ATHENS -- In the SEC, games are won in the trenches. Both lines need to be athletic enough to move the other side off the line of scrimmage and free up their teammates to make plays.
At least on one side of the ball, Georgia appears golden. The Bulldogs’ offensive line paved the way for an average of 257.8 rushing yards per game a year ago, which ranked eighth in the nation. Quarterbacks were sacked only 17 times in 2014, which tied for the 17th best mark in the NCAA. Four starters return from last season’s unit, although losing center David Andrews could hurt.
The defensive line, however, is a different story.
The group up front must replace Ray Drew and Mike Thornton in the rotation, although the Bulldogs appear to have some talented pieces in play. For the defensive line, finding the right rotation early in the season will be key.
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The OL players: John Theus, Kolton Houston, Greg Pyke and Brandon Kublanow are all back to a Georgia offensive line that will begin the year among the nation’s best. Kublanow, however, will open preseason camp at center as opposed to left guard, where he started each game a year ago. Georgia head coach Mark Richt was complimentary of Kublanow’s ability to play center and thinks he has the body suited for the position. Filling Kublanow’s spot at left guard, at least in early August, will be former top 10 offensive line recruit Isaiah Wynn. Richt also believes Pyke could stretch out to tackle if the situation needed him to do so.
The DL players: On the summer depth chart, Sterling Bailey, John Atkins and Josh Dawson were listed as the three starting defensive linemen. Of course, that could change rather quickly with freshman Trenton Thompson’s arrival. Thompson was one of the nation’s highest-rated recruits regardless of position and figures to see immediate playing time. Freshman early enrollee Jonathan Ledbetter could see some time in the rotation, as could his brother, sophomore Joseph Ledbetter. Senior Chris Mayes, who had eight starts in 2013, is another player Georgia could plug in the middle if needed.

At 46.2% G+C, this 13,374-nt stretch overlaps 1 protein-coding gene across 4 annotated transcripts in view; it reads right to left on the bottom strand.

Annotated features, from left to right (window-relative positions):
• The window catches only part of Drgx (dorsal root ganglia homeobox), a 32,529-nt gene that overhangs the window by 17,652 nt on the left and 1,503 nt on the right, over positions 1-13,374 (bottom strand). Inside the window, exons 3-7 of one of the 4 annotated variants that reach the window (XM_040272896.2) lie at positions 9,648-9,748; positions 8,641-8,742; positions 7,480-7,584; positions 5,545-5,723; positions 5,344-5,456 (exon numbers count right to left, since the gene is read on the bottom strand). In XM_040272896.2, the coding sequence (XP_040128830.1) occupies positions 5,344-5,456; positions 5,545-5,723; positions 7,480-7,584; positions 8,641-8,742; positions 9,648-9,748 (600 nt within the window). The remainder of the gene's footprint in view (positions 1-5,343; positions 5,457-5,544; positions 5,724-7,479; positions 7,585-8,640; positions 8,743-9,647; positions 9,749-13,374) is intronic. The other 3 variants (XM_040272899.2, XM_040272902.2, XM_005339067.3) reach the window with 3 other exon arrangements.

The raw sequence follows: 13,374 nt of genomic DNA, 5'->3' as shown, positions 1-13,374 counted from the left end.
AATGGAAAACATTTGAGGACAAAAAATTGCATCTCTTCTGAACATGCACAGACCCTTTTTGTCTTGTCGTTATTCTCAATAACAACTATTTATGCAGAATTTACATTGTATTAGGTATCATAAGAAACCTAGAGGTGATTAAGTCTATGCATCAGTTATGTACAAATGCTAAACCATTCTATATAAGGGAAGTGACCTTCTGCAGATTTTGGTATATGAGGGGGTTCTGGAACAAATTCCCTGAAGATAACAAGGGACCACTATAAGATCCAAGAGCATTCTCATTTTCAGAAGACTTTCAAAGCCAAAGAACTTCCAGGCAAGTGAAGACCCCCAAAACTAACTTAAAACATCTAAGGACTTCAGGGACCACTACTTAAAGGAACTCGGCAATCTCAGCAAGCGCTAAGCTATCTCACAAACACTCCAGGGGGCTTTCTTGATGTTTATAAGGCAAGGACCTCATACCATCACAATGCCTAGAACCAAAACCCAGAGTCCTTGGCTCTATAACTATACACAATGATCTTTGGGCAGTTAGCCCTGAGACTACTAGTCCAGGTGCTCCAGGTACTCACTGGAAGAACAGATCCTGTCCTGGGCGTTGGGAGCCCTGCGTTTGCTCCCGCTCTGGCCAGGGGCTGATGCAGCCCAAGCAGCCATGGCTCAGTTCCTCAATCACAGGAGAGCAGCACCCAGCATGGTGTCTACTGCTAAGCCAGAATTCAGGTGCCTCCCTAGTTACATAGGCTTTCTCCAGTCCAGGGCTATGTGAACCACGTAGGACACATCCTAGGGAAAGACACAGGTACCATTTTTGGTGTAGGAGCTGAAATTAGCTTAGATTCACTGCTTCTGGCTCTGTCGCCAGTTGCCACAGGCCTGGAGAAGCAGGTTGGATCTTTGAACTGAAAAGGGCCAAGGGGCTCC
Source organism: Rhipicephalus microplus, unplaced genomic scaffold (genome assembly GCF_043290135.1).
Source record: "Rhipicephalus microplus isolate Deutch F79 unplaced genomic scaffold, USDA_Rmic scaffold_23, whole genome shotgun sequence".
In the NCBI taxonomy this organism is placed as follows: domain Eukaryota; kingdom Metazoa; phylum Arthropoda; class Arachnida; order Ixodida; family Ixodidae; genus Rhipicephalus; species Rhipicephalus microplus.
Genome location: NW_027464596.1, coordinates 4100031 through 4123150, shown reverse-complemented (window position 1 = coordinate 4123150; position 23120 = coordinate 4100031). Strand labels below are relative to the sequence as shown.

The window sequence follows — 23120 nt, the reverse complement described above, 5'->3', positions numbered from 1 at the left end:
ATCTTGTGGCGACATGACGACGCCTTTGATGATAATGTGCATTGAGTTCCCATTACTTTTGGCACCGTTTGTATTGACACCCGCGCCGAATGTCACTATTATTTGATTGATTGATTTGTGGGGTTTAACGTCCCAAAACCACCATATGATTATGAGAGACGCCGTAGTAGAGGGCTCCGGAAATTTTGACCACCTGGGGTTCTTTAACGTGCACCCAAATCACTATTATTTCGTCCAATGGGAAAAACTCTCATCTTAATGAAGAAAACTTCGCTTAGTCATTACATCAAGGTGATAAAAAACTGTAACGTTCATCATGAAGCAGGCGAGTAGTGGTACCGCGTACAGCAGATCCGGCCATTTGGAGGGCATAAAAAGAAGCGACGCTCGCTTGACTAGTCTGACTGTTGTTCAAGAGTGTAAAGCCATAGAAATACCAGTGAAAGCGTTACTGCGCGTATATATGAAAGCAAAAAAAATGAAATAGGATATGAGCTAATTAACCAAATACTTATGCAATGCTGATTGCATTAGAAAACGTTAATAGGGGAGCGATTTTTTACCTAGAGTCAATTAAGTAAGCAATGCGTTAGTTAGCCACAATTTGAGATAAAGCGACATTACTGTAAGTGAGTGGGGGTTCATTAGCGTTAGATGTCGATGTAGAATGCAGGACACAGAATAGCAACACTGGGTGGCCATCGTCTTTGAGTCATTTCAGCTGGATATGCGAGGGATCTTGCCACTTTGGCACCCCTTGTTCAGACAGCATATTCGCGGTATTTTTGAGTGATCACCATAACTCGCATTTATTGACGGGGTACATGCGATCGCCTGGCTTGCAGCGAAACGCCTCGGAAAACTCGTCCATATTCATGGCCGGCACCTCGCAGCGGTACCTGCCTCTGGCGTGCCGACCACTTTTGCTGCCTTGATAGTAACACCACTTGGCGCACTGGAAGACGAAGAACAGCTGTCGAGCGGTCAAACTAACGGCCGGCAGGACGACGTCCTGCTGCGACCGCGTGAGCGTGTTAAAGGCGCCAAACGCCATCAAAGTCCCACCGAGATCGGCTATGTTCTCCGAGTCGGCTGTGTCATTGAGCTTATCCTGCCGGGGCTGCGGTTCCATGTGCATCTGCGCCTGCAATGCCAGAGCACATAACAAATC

OL expectations: Georgia’s offensive line had its way with just about every defensive line it faced a year ago. Even in losses to South Carolina, Florida and Georgia Tech, the Bulldogs averaged 184 rushing yards. The offensive line will be expected to be as strong as it was a year ago in opening holes for Nick Chubb and company to run through. The line, with the help of strength and conditioning coach Mark Hocke, has trimmed down and should be in enough shape if Georgia wants to push the tempo.
DL expectations: Needing to solidify the front, a lot could be asked out of Thompson early. The defensive line will receive plenty of help from arguably the SEC’s best group of outside linebackers. But if the defensive line encounters trouble shedding single blocks, the outside linebackers will wind up in trouble. Thompson enters the college football landscape at 6-4 and 293 pounds, meaning he at least has the size to play nose tackle in conference play.
Outlook: The only thing that could disrupt Georgia’s offensive line would be injuries. If healthy, this has the makings of a group that could replicate the success it had in 2014, when defenses simply couldn’t stop what the Bulldogs wanted to do. Depth and experience behind Georgia’s offensive line are a concern, which makes it imperative to avoid injury.
Georgia’s defensive front doesn’t necessarily need to be elite. It just needs to occupy blockers to free the linebackers up to do work. If Thompson comes in and performs as advertised, the Bulldogs should have enough up front to make things difficult on opposing offenses.